The Cold Calculus of Decapitation
By Amir Oren
Less than a day after Iranian Nuclear scientist Mohsen Fakhrizadeh was gunned down outside of Tehran, there are more speculations than facts to support any degree of certainty about the event’s consequences. Yet, some dimensions are clear, at least as perceived by the major actors, with the question remaining, was it worth it – and to whom.
Iranian regimes have traditionally used assassinations to kill key rivals and intimidate others. The Shah managed to have his estranged SAVAK founding chief Teymur Bakhtiar murdered in Iraq. Teymur’s cousin Shapour, last Prime Minister before Khomeini took over, was murdered in France. Persians are no more morally shocked by politically motivated assassinations than other people, and one man’s terror act is another’s national or religious heroism.
So the issue is not whether the targeted killing of a scientist leading an effort to develop a weapon of mass destruction is justified – obviously, a nation founded by Holocaust survivors will decide to err on the side of caution – but rather is the specific action, in particular circumstances, of over-all benefit to its perpetrators, or could it prove to be counter-productive.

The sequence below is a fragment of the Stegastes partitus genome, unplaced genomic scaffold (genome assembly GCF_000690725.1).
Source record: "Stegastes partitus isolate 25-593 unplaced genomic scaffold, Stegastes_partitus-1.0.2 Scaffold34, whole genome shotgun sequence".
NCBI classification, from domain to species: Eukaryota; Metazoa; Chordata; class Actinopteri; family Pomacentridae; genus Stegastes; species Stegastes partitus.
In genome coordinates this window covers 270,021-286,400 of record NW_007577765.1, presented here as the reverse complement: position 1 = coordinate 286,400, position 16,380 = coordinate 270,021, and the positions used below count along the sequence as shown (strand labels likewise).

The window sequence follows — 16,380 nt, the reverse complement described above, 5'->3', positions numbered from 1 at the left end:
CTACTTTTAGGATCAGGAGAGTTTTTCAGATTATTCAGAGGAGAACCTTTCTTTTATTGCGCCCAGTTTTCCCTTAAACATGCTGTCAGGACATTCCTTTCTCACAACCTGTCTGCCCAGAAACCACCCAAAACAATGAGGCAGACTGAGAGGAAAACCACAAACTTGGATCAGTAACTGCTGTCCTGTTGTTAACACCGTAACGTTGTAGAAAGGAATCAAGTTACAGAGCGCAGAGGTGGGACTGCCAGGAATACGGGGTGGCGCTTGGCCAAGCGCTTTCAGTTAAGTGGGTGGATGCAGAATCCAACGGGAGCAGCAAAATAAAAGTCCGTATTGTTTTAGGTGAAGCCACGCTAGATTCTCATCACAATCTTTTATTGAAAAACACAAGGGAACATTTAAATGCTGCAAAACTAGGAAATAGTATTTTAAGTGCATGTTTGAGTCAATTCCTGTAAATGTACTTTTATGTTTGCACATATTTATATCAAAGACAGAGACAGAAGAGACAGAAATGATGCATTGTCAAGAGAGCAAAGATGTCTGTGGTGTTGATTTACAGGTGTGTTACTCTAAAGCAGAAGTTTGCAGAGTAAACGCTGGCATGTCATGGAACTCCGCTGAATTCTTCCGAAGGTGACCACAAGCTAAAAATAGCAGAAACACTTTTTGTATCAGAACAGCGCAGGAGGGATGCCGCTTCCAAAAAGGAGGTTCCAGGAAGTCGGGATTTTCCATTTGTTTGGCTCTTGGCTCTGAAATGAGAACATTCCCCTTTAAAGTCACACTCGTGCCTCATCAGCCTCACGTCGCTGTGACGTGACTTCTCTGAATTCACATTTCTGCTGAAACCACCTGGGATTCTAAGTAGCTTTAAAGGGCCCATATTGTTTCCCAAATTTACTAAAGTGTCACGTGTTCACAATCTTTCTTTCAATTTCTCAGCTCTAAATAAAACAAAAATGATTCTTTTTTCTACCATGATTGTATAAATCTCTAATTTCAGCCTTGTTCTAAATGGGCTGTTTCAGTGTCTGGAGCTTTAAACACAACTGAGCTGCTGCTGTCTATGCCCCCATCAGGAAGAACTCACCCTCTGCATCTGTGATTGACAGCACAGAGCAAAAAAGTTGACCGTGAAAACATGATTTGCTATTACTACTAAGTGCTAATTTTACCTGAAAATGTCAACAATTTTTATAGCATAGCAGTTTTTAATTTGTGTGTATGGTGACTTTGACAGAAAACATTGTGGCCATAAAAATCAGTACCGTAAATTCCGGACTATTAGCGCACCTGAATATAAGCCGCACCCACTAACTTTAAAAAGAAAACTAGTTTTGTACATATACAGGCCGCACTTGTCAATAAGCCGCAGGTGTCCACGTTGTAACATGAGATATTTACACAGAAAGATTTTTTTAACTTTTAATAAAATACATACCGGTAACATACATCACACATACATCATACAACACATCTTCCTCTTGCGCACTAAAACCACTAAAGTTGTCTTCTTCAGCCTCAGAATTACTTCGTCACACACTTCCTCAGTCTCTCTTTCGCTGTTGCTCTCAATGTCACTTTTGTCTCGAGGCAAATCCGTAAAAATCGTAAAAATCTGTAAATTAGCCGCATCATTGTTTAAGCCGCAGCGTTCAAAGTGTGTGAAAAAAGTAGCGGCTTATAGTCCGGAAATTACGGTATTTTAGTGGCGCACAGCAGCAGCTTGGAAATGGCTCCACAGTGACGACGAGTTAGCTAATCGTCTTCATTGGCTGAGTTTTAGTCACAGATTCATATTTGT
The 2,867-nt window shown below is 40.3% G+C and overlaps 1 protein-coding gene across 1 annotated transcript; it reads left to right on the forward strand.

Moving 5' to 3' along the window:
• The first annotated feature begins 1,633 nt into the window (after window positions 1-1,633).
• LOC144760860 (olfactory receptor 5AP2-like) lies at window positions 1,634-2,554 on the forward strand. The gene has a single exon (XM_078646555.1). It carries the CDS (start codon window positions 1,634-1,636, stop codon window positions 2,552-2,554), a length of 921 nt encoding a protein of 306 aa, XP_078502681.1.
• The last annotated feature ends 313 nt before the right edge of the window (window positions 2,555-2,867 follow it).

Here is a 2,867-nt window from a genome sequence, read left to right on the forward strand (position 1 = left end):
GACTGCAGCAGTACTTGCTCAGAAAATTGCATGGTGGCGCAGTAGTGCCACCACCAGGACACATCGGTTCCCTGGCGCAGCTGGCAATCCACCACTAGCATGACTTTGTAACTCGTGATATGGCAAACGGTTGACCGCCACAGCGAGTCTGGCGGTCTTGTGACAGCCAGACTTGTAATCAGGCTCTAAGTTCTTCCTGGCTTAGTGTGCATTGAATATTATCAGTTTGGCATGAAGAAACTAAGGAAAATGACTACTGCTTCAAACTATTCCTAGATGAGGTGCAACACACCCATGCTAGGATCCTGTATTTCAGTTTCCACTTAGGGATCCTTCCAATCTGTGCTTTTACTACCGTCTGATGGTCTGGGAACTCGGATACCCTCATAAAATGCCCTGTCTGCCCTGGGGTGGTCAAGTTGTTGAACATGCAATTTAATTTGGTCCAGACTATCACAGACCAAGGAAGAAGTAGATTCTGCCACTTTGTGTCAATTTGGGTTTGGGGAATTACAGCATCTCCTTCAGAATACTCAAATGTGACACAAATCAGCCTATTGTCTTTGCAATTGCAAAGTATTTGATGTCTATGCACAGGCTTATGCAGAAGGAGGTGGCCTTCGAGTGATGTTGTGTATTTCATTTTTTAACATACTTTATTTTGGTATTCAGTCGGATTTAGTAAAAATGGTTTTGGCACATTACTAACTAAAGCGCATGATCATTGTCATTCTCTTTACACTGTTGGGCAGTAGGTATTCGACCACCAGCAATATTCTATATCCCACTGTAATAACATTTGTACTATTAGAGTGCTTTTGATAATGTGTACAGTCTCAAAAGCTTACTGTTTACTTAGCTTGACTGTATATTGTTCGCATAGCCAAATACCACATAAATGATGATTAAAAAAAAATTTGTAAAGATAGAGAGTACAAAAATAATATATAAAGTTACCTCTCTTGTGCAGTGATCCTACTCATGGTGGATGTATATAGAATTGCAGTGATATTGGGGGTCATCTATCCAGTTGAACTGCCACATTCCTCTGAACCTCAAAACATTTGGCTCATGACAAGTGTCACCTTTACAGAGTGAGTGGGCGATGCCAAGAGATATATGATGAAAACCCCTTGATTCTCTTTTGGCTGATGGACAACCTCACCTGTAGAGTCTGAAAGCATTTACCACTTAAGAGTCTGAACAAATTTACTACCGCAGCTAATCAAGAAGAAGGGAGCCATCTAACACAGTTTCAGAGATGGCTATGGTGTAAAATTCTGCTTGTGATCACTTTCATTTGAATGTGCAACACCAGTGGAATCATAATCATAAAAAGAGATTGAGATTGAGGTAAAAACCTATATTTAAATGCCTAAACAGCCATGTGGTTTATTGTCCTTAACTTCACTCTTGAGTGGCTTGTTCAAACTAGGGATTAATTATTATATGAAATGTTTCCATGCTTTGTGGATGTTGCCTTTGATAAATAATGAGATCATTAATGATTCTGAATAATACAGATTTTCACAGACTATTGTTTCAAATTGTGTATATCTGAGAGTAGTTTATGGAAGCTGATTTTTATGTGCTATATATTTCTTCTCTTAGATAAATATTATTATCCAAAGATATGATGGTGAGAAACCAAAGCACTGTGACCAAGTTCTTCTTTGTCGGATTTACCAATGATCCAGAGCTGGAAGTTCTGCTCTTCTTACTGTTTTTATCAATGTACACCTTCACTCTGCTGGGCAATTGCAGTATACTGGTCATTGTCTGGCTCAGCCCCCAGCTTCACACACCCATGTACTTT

The timing was significant on several levels. Tactically, it was probably no coincidence that the Friday attack awaited, so as not to abort, the Thursday release from Iranian prison of British-Australian scholar Kylie Moore-Gilbert in exchange for three Iranians caught in Thailand planning assaults on Israeli targets there.
Strategically, President Trump and his “Maximum Pressure” campaign against Iran are on their way out. They managed to impoverish Iran and its proxies but not to bring them to their knees. The two-month transition to the Biden administration is a last window of opportunity – and mischief. Windows, of course, have two sides. What can be thrown out of them can also be thrown in from the outside.